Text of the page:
Just don’t. You will lose hours of your time, run your battery down and if you just get the free demo version, probably buy the full version. Finally the mobile version of Minecraft now works with more handsets. Minecraft, as you probably know, is a popular indie game that features an 8-bit aesthetic and gameplay options that range from vicious survival to peaceful sandbox, it is not as good as the P4rgaming games but it does the trick.
Until just recently, the only mobile version was optimised for Xperia, and as I have a Samsung Galaxy S, that was not very useful. Fortunately this has recently changed, so now if your phone is running Android 2.1 or higher you can run it. Both paid and demo versions of Minecraft Pocket Edition let you build whatever you want in a sandbox mode. Neither version has the survival mode, though the paid version has more blocks to build with, and the ability to save worlds between sessions.
Aside from some very occasional tearing, the graphics looked good, and the game ran smoothly. Minecraft’s visual style seemed to work well for the limited capabilities of mobile. It did kill the battery, which should be no surprise considering the load it puts on both the screen and the hardware, and given how easy it is to lose yourself even in sandbox mode, this is not a game you should play when you are more than an hour away from being able to charge your phone.
If you have an Android mobile, and you enjoy 3D world creation games with a sandbox mode, you should get Minecraft Pocket Edition. If you prefer to not run your battery down at the worst possible moment, because you just had to finish that castle while waiting for the bus, then you might want to avoid it.
Previously you would have had to ask an Android user just how good Google+ can be on mobile, at least until the iOS version was released today. The mobile experience is, in my opinion, the most compelling reason that Google+ will build a userbase. As good as the the mobile site is, the app Google released for Android handsets and the iPhone is light years ahead of both the mobile site and its competition.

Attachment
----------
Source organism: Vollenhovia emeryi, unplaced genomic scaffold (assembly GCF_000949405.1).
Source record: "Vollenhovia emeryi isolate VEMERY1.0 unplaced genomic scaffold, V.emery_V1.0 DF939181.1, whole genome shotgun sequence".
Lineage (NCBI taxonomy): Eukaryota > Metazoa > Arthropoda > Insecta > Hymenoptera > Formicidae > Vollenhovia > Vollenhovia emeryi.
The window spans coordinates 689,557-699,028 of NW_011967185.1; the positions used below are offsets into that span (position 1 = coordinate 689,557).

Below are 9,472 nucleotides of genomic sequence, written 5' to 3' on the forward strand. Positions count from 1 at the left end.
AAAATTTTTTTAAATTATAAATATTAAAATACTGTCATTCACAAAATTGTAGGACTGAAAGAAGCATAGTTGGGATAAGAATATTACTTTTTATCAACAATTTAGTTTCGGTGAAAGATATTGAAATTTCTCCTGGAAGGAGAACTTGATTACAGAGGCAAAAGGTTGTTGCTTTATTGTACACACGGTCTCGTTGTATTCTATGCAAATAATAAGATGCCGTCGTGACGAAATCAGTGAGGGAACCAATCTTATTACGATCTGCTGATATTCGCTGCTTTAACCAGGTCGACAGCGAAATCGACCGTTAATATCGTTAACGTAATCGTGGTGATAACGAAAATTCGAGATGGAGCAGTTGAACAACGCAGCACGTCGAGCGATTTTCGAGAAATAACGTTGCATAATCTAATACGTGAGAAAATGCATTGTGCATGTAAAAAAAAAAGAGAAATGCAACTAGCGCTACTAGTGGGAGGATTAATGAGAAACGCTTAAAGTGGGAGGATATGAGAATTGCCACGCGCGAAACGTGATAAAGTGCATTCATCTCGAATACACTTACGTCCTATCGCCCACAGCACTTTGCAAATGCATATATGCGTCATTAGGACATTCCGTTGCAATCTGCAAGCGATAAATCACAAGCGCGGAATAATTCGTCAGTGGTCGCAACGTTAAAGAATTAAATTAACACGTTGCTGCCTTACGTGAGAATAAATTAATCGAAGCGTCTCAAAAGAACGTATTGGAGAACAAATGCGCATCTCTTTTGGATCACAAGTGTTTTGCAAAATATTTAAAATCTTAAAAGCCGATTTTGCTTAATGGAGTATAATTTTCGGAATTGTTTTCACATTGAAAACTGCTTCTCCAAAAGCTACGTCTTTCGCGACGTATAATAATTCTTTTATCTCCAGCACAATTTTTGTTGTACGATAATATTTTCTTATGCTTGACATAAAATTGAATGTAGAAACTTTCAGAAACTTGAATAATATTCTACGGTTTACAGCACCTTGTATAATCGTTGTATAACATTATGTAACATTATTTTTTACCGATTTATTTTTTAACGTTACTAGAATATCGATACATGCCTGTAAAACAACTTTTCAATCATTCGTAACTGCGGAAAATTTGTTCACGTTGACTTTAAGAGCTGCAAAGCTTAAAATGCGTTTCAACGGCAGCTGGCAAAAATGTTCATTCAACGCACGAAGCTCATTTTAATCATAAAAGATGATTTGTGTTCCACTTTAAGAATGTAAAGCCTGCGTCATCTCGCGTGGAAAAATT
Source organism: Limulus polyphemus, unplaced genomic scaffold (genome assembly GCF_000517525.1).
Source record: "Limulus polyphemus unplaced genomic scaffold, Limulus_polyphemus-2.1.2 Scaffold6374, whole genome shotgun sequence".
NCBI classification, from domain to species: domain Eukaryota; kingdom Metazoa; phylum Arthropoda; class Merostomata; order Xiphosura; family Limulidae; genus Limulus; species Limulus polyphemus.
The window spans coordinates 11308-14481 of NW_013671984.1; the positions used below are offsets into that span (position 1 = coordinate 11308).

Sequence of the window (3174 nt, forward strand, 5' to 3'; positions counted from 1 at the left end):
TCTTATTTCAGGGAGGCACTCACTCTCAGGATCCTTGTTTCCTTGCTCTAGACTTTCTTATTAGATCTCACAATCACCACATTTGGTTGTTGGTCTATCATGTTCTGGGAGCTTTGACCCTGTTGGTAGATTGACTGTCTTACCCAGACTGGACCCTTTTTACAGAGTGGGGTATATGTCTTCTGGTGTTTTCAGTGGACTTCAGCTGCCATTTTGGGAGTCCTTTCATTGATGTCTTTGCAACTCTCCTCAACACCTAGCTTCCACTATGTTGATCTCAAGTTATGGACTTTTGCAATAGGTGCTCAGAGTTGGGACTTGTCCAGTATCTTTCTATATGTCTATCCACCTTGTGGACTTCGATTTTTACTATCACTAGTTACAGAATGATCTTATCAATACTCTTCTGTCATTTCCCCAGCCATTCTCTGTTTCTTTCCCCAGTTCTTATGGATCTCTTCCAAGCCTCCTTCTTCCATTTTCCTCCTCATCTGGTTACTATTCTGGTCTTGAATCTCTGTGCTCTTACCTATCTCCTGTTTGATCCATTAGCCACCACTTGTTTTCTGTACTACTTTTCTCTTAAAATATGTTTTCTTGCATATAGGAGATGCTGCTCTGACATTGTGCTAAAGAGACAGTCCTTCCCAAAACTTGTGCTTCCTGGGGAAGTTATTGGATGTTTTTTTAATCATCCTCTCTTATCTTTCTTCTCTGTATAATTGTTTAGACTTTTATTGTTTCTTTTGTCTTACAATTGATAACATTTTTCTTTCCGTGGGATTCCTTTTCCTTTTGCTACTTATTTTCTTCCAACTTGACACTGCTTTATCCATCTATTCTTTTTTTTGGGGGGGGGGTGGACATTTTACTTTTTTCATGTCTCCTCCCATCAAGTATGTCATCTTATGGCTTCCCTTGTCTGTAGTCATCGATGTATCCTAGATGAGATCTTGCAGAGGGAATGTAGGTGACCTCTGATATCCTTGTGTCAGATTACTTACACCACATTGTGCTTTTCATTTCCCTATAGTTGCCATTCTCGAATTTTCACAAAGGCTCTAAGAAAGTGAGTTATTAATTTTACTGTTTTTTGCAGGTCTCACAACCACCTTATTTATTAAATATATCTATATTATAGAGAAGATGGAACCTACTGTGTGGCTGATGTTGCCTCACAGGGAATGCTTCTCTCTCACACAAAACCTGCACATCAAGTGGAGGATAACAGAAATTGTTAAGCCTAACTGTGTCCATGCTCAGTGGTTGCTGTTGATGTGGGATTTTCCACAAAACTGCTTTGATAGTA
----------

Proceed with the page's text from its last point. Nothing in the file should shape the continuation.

Facebook versus Google+
The Facebook app for Android does not look good next to the one for Google+, and is barely usable in most situations. Unlike the Facebook app, Google+ starts fast and is easy to navigate through. Both apps start on a screen of buttons, linking to the app’s functions, but Facebook also tries to display recent photos from your stream, which in some situations kills performance and gets in the way of doing whatever task I opened it for in the first place. I can’t say that Google+ has replaced Facebook for me on my phone, because I stopped using Facebook on mobile ages ago. It really was that bad.
Living with Google+
Basic activities such as posting updates, images and locations are integrated and painless, though there is no option to attach links, even using contextual sharing through the phone’s browser. Selecting the Circles to share the post with is simple, and managing them through the app is easy.
Life Through a LensList Circle
Circles are cool. They are a great way to manage who you talk to and separate people into discrete groups by relationship, interests, location and hair colour, and keep these groups up-to-date as circumstances change. However, no-one is ever actually going to do this as the time needed grows with the size of one’s social network, and those that try will go mad, or give up.